I was reading it while my student was answering an activity. I couldn’t contain my disbelief that I told him what I saw, which turned out to be a bad idea since he got more confused.

I ran an internet search and found out that “a couple of” could be used for more than one thing but not more than three. In that case, I’d rather use “a few” when it’s three and use “a couple of” when it’s two.



Four of the remaining kids left for home yesterday. And several times during my class with Judah, kids knocked on the door and asked us to write on their journal some farewell messages. I was never good at goodbyes and as expected, I pulled out the “Nice to meet you and take care” trick. It’s an overused message anyone writes on anyone else’s scrapbook.

Charlotte, Sandy’s friend, knocked on our door and displayed her digital camera once in our room. She asked me to pose and I did, just to get it over with. Then it’s Judah’s turn to smile to the blinding flash. He hesitated and the two argued in Korean.

“Aysh!” Jude protested and shoved the camera away.

“Why?” Charlotte asked, with her distinct childish East Asian accent.

“I don’t want,” Judah replied and thumbed his book. Charlotte was more persistent this time.

“I have to! You have to!”

“Why?” Judah nodded

“If not, I will forget!”

I swear that at that moment, I remembered Abby Mason.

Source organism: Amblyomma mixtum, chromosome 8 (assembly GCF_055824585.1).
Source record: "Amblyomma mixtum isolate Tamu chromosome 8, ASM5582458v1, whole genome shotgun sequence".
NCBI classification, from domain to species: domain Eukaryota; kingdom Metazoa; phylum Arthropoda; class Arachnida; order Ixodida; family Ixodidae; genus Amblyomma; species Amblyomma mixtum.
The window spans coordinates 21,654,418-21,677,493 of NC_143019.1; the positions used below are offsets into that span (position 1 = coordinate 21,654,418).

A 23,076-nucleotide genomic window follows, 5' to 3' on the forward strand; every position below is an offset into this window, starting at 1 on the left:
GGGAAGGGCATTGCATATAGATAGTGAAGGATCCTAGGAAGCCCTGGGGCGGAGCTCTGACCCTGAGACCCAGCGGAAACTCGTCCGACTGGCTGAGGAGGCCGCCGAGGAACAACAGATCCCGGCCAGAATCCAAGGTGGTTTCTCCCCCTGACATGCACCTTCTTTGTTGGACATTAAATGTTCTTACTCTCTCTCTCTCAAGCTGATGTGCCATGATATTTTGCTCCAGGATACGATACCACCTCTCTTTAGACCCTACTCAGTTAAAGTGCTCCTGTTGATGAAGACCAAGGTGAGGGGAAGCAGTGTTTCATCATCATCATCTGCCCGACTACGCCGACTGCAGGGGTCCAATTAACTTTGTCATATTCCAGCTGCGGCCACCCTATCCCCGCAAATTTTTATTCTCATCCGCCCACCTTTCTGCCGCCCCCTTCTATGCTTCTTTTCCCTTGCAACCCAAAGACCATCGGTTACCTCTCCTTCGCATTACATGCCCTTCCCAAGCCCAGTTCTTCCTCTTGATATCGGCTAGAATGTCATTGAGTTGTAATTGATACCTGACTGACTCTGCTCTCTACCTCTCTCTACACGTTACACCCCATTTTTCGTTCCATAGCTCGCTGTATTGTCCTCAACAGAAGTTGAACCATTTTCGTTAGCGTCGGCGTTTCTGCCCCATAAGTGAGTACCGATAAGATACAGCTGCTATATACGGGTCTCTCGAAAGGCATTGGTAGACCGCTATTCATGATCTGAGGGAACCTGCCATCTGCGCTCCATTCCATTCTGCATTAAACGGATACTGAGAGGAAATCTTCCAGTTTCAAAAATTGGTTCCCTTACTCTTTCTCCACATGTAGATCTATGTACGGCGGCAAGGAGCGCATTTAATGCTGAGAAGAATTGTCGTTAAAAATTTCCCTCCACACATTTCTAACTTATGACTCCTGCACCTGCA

Photographs represent our endless battle against time, our determination to preserve a moment. . . I have a hunch that our obsession with photography arises from an unspoken pessimism; it is our nature to believe that good things will not last.

We put such faith in this flimsy mnemonic device, a moment written in light. But photos provide a false sense of security. Like our own flawed memory, they are guaranteed to fade. Over time, the contrasts within a photo diminish, the contours soften, the details blur. We take photographs in order to remember, but it is in the nature of a photograph to forget.

- Chapter 15, page 157

Most of the people I know will tell me I have a good memory. But I don’t tell them that for them to retain their status in my memory bank, they either have to be positively or negatively special. My memory seldom tolerates those in between

The first time I met Alvin was when I bought this book. Before going home, we sat down and rested on an empty seat at the mall’s food court as we removed the price tags on the items we bought. That was less than a week before Christmas and we secured some gifts for people who matter. In my case, they are my newfound friends, my best friend and my family. In Alvin’s they are his nieces and nephews. Well, they were the ones for whom he bought the books.

While we were talking, it was plain that he is a comedic person. And I was an easy audience. I narrated and he made fun of Quasimodo. Then we talked about the poser from Radius. He told me about their conversation a week ago and I was able to remind him some parts of the story when his memory fell short.

He looked at me and grinned.

“Wow. You have a photogenic memory!” he said and motioned his index finger as if to say “You got it right!” then he smiled.

I shook my head, laughing. I told you I am an easy audience.